An­i­mals Aus­tralia spreads its wings

CPI Strate­gic di­rec­tor and Field & Game Aus­tralia ad­viser Rick Brown looks at the im­pact of An­i­mals Aus­tralia tak­ing the lead role in op­pos­ing le­gal duck hunt­ing.

Field and Game - - Animals Australia spreads its wings -

Dur­ing the 2014 Vic­to­rian elec­tions An­i­mals Aus­tralia and RSPCA Vic­to­ria jointly or­gan­ised a full page ad­ver­tise­ment in The Age op­pos­ing duck hunt­ing tar­geted at La­bor which was then in op­po­si­tion. The ef­fect of their cam­paign was to sup­port the Greens over La­bor in in­ner-sub­ur­ban seats.

This ini­tia­tive was the first in­di­ca­tor that An­i­mals Aus­tralia, fol­low­ing on from their suc­cess in un­der­min­ing Aus­tralia's live beef ex­port trade to In­done­sia, was tak­ing over the anti-duck hunt­ing busi­ness from the Coali­tion Against Duck Shoot­ing.

Dur­ing the open­ing of this year's Vic­to­rian duck sea­son An­i­mals Aus­tralia un­der­took ac­tiv­i­ties rang­ing from be­ing the voice of the anti-duck hunt­ing move­ment through ar­gu­ing for the in­tro­duc­tion of manda­tory, an­nual tests for duck hunters to at­tempt­ing to sab­o­tage the open­ing of the duck sea­son.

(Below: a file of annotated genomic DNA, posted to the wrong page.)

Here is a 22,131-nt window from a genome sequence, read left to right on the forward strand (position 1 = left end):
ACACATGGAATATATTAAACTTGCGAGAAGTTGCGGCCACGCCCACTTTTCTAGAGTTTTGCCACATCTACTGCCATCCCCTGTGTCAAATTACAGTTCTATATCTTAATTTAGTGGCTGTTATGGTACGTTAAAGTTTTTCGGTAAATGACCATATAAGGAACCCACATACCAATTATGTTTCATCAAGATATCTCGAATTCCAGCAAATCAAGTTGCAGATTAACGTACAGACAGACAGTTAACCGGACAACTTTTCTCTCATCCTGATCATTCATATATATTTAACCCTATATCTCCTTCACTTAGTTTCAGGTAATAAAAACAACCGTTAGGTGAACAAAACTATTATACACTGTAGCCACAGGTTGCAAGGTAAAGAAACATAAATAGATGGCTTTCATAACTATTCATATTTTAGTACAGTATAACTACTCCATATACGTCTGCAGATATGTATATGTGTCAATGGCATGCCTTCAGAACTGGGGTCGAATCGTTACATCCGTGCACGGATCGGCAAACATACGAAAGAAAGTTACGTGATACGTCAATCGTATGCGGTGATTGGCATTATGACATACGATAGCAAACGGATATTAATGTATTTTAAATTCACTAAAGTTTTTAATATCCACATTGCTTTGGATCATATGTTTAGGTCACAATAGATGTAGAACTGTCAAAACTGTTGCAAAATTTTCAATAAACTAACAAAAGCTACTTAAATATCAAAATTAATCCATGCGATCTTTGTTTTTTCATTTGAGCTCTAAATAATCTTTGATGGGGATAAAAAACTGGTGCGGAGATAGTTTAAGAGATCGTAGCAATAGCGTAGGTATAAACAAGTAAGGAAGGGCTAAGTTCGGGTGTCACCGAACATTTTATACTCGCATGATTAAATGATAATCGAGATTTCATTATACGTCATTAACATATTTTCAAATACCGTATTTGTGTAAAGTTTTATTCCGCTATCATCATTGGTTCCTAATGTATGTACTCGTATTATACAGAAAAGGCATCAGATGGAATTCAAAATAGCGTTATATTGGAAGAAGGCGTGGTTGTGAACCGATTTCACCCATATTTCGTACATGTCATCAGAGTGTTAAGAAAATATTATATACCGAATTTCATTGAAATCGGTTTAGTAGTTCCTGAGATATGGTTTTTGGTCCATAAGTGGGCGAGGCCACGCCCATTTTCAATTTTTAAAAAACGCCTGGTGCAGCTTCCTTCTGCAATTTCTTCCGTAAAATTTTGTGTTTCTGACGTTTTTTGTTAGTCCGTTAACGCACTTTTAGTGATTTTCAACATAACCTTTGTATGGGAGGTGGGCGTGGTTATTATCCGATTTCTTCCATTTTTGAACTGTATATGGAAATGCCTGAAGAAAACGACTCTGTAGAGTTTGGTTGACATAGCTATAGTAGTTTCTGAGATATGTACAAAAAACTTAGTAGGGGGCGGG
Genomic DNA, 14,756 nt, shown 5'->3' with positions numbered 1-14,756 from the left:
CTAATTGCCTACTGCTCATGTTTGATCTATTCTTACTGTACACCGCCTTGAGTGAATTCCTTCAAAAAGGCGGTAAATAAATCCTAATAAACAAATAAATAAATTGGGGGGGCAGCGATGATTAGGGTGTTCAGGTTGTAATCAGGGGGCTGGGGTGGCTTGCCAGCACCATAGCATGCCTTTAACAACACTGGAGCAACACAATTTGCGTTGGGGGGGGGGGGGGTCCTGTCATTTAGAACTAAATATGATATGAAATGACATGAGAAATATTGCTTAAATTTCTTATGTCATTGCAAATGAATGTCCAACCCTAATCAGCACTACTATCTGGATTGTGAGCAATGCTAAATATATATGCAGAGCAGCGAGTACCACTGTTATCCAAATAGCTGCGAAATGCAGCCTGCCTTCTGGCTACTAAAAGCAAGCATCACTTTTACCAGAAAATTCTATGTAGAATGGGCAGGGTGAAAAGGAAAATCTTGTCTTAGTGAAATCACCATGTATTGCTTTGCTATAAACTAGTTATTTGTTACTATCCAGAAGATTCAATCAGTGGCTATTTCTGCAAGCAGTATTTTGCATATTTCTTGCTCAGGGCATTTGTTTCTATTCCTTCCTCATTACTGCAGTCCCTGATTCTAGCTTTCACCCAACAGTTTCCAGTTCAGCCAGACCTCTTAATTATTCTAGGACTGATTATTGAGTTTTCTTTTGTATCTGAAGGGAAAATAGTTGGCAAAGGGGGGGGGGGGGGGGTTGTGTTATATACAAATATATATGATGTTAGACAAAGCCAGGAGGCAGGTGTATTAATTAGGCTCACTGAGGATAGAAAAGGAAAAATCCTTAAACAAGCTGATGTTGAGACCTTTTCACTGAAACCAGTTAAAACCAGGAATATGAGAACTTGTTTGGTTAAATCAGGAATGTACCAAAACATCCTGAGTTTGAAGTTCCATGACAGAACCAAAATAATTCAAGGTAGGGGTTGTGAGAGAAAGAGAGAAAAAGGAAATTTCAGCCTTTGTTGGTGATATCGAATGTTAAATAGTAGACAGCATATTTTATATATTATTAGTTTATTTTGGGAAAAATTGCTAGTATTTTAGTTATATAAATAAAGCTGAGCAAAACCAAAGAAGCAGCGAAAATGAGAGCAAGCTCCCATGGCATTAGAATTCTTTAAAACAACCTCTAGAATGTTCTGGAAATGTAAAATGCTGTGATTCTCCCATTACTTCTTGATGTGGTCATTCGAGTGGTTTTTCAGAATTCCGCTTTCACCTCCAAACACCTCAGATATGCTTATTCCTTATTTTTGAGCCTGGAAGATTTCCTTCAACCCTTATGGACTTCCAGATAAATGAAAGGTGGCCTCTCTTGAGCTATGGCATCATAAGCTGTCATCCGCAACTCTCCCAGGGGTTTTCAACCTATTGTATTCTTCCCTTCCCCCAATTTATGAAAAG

This devel­op­ment is a re­minder of how well re­sourced and so­phis­ti­cated an­i­mal lib­er­a­tion or­gan­i­sa­tions such as An­i­mals Aus­tralia and the RSPCA are to­day.

For ex­am­ple in the 2014–2015 fi­nan­cial year An­i­mals Aus­tralia, af­ter spend­ing $3 333 000 on aware­ness cam­paigns, still had a sur­plus in ex­cess of $1 mil­lion. Its re­tained sur­pluses now to­tal al­most $6 mil­lion.

RSPCA Vic­to­ria alone had an in­come of more than $33 mil­lion for the fi­nan­cial year end­ing June 30, 2015 and al­most $44 mil­lion in net as­sets. They spent more than $1 mil­lion on ed­u­ca­tion, cam­paigns and com­mu­ni­ca­tions.

Be­quests are crit­i­cal for the RSPCA. In the 2015 fi­nan­cial year be­quests to­talled more than $9 mil­lion. In the 2014 fi­nan­cial year they to­talled more than $7 500 000.